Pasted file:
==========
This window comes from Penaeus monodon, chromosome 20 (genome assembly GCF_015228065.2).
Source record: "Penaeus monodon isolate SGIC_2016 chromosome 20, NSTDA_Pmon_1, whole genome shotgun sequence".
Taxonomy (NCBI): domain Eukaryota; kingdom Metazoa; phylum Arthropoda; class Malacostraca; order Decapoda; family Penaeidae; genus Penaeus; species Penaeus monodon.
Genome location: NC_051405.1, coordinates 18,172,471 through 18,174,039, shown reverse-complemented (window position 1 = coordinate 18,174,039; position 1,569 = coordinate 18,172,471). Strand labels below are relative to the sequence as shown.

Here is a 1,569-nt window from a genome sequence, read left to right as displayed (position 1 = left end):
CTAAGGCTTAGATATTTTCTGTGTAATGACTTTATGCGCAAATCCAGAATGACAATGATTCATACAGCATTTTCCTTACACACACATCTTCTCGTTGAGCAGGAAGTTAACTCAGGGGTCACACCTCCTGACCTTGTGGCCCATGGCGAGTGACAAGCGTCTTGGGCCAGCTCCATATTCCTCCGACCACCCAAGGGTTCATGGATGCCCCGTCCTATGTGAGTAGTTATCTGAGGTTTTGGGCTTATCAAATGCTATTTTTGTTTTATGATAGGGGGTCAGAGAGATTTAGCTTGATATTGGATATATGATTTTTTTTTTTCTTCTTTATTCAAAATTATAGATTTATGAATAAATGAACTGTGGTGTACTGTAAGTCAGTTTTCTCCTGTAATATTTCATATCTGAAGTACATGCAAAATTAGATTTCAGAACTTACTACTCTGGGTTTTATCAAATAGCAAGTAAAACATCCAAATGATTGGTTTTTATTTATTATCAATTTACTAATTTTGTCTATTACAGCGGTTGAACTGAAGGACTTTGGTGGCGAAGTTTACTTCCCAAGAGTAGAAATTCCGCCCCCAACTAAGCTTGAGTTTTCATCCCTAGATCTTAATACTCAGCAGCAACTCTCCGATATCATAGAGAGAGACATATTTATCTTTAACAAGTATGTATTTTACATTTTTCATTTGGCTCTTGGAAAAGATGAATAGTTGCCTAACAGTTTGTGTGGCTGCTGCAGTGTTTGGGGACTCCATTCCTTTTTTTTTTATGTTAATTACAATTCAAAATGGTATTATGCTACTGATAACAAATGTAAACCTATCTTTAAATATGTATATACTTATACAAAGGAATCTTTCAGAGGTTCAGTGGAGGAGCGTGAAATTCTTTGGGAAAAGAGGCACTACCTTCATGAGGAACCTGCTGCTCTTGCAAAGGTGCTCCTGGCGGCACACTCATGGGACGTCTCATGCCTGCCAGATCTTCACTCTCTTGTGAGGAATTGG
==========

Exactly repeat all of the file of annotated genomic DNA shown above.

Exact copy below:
This window comes from Penaeus monodon, chromosome 20 (genome assembly GCF_015228065.2).
Source record: "Penaeus monodon isolate SGIC_2016 chromosome 20, NSTDA_Pmon_1, whole genome shotgun sequence".
Taxonomy (NCBI): domain Eukaryota; kingdom Metazoa; phylum Arthropoda; class Malacostraca; order Decapoda; family Penaeidae; genus Penaeus; species Penaeus monodon.
Genome location: NC_051405.1, coordinates 18,172,471 through 18,174,039, shown reverse-complemented (window position 1 = coordinate 18,174,039; position 1,569 = coordinate 18,172,471). Strand labels below are relative to the sequence as shown.

Here is a 1,569-nt window from a genome sequence, read left to right as displayed (position 1 = left end):
CTAAGGCTTAGATATTTTCTGTGTAATGACTTTATGCGCAAATCCAGAATGACAATGATTCATACAGCATTTTCCTTACACACACATCTTCTCGTTGAGCAGGAAGTTAACTCAGGGGTCACACCTCCTGACCTTGTGGCCCATGGCGAGTGACAAGCGTCTTGGGCCAGCTCCATATTCCTCCGACCACCCAAGGGTTCATGGATGCCCCGTCCTATGTGAGTAGTTATCTGAGGTTTTGGGCTTATCAAATGCTATTTTTGTTTTATGATAGGGGGTCAGAGAGATTTAGCTTGATATTGGATATATGATTTTTTTTTTTCTTCTTTATTCAAAATTATAGATTTATGAATAAATGAACTGTGGTGTACTGTAAGTCAGTTTTCTCCTGTAATATTTCATATCTGAAGTACATGCAAAATTAGATTTCAGAACTTACTACTCTGGGTTTTATCAAATAGCAAGTAAAACATCCAAATGATTGGTTTTTATTTATTATCAATTTACTAATTTTGTCTATTACAGCGGTTGAACTGAAGGACTTTGGTGGCGAAGTTTACTTCCCAAGAGTAGAAATTCCGCCCCCAACTAAGCTTGAGTTTTCATCCCTAGATCTTAATACTCAGCAGCAACTCTCCGATATCATAGAGAGAGACATATTTATCTTTAACAAGTATGTATTTTACATTTTTCATTTGGCTCTTGGAAAAGATGAATAGTTGCCTAACAGTTTGTGTGGCTGCTGCAGTGTTTGGGGACTCCATTCCTTTTTTTTTTATGTTAATTACAATTCAAAATGGTATTATGCTACTGATAACAAATGTAAACCTATCTTTAAATATGTATATACTTATACAAAGGAATCTTTCAGAGGTTCAGTGGAGGAGCGTGAAATTCTTTGGGAAAAGAGGCACTACCTTCATGAGGAACCTGCTGCTCTTGCAAAGGTGCTCCTGGCGGCACACTCATGGGACGTCTCATGCCTGCCAGATCTTCACTCTCTTGTGAGGAATTGG